The Biden administration, for its part, has launched reviews of critical supply chain issues, including one focused on key materials such as semiconductors. That review, due June 4, may lay the groundwork for a more comprehensive approach to the issue.

Senate Finance Chairman Ron Wyden, D-Ore., stressed at the March 16 hearing there is bipartisan support for bolstering domestic manufacturing of semiconductors.

“Americans don’t roll out of bed in the morning without flipping some switch or checking some device that relies on semiconductors,” Wyden said. “It is a recipe for trouble when one single pandemic, natural disaster, or terrorist attack can sever brittle supply chains, hobble the economy, threaten our jobs as well as put at risk our national security.”

But the national strategy has to address multiple policy areas, including immigration, export controls, education, diplomacy and more — and many of these areas are contentious with little room for bipartisan compromise.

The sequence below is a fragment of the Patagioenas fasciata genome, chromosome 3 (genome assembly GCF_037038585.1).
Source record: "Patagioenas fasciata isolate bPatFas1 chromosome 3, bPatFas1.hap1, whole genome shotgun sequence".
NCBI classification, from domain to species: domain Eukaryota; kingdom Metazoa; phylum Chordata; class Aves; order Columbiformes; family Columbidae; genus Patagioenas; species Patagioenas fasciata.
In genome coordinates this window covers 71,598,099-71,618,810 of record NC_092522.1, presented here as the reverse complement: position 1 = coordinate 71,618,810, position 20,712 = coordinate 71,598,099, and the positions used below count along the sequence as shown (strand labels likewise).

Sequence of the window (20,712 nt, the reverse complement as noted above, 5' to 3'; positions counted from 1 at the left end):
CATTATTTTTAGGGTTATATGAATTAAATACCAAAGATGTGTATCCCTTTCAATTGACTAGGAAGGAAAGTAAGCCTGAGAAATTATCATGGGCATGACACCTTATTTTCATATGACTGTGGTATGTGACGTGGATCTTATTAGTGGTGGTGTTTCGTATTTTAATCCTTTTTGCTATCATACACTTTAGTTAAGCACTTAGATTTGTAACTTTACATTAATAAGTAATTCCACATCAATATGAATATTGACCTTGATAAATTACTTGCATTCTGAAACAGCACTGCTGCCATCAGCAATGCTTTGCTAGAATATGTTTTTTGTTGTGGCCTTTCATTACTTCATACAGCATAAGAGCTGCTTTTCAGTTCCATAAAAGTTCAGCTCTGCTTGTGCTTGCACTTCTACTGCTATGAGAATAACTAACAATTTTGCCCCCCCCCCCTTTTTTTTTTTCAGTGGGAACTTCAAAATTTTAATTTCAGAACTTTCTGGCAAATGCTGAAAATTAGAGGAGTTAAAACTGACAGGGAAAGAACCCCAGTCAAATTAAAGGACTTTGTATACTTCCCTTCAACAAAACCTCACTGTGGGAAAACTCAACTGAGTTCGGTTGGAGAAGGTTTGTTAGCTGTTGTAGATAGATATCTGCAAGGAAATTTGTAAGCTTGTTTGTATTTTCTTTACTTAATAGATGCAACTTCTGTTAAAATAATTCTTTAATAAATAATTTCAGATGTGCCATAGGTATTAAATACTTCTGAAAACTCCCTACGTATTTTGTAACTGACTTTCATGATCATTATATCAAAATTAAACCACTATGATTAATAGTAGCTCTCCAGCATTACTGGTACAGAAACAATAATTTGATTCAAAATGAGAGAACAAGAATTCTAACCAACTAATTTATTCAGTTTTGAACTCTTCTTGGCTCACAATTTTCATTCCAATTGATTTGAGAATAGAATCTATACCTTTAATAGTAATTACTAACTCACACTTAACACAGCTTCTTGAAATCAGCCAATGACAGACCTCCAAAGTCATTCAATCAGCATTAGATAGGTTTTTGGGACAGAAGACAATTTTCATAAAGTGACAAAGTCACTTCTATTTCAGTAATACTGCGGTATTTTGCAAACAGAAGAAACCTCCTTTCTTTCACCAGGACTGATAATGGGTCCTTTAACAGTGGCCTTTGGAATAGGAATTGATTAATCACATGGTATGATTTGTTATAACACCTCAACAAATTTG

“It is not a one-shot-and-we’ll-fix-it problem,” said Frank Kendall, a former Pentagon acquisition chief, in an interview.

Long, complicated and painful

The most salient reality about the current challenge is how far behind U.S. manufacturers are, both in capacity and sophistication, in the global semiconductor race.

If U.S. chip makers were to net more subsidies, they would still have to deliver the goods — in every sense. They would have to catch up in a race they are losing badly and create products that customers want to buy in great numbers. Only companies that are earning well can afford a technological arms race in semiconductors.